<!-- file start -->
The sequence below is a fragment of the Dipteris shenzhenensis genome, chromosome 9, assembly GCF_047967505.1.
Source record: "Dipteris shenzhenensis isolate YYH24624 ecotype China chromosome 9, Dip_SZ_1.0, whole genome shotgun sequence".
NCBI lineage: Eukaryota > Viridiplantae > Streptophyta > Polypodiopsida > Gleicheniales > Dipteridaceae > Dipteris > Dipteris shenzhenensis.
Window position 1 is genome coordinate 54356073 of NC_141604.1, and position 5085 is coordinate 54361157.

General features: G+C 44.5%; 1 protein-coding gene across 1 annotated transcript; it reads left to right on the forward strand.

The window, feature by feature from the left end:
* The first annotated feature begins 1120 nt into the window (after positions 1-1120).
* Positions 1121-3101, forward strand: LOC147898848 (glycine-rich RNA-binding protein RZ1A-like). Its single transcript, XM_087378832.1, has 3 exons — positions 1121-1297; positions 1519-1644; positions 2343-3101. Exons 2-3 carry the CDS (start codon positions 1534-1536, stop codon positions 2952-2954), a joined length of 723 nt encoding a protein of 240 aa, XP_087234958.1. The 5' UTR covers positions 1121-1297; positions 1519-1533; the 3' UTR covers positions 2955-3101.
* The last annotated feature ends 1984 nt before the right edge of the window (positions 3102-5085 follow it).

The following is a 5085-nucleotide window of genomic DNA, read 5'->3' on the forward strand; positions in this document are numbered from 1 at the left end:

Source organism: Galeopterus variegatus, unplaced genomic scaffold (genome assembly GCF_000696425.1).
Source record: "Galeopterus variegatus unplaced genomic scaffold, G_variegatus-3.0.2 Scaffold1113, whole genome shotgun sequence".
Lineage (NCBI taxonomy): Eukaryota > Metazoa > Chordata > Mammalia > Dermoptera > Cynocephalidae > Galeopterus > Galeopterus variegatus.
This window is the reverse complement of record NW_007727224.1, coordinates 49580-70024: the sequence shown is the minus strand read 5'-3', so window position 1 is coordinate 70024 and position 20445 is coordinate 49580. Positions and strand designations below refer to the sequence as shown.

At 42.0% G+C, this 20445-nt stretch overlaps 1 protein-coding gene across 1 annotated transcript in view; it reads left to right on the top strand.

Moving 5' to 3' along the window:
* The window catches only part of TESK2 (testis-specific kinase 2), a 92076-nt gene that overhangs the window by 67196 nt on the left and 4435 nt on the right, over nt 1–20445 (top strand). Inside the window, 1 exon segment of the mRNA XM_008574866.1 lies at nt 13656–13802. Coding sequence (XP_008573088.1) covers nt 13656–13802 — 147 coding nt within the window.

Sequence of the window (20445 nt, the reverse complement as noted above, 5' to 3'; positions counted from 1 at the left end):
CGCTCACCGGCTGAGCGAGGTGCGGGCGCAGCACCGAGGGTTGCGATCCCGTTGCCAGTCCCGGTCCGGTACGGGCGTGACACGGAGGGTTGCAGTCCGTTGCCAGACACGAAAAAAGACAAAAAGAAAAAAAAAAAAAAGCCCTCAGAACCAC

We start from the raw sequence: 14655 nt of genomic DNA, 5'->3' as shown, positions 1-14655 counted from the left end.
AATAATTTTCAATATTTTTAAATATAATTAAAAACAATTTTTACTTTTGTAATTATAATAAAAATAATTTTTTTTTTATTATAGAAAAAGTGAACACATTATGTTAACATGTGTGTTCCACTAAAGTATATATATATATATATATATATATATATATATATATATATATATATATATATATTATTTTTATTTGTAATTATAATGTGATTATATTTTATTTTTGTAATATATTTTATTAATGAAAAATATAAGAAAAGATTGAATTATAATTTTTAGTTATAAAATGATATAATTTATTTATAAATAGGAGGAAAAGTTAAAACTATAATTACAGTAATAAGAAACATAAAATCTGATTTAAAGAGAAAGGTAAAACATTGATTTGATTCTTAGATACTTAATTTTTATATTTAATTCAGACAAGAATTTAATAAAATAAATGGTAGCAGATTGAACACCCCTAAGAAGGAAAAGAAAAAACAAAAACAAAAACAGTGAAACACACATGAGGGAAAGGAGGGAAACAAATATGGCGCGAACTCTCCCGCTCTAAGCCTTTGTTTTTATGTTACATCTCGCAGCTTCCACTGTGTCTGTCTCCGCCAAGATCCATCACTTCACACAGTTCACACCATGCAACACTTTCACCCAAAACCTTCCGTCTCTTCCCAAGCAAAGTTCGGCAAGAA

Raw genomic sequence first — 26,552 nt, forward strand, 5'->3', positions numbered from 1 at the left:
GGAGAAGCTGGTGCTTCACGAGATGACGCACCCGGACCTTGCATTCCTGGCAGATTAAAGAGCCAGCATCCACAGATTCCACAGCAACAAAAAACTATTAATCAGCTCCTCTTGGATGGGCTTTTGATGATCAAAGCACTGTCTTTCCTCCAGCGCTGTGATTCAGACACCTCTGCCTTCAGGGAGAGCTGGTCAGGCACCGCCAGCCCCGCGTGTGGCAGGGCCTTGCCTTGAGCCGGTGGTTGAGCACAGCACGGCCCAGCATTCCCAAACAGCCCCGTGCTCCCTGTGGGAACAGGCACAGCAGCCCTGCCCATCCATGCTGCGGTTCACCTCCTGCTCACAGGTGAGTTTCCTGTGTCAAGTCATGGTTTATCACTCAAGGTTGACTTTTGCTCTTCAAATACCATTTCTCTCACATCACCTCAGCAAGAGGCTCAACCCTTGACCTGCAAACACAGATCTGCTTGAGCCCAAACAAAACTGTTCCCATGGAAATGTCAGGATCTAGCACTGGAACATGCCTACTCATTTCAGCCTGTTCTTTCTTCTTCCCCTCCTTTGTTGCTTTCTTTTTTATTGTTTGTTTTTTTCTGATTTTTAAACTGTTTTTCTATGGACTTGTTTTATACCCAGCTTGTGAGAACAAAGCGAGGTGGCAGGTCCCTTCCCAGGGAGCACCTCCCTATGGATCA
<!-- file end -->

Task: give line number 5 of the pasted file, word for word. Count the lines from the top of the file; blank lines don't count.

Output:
General features: G+C 44.5%; 1 protein-coding gene across 1 annotated transcript; it reads left to right on the forward strand.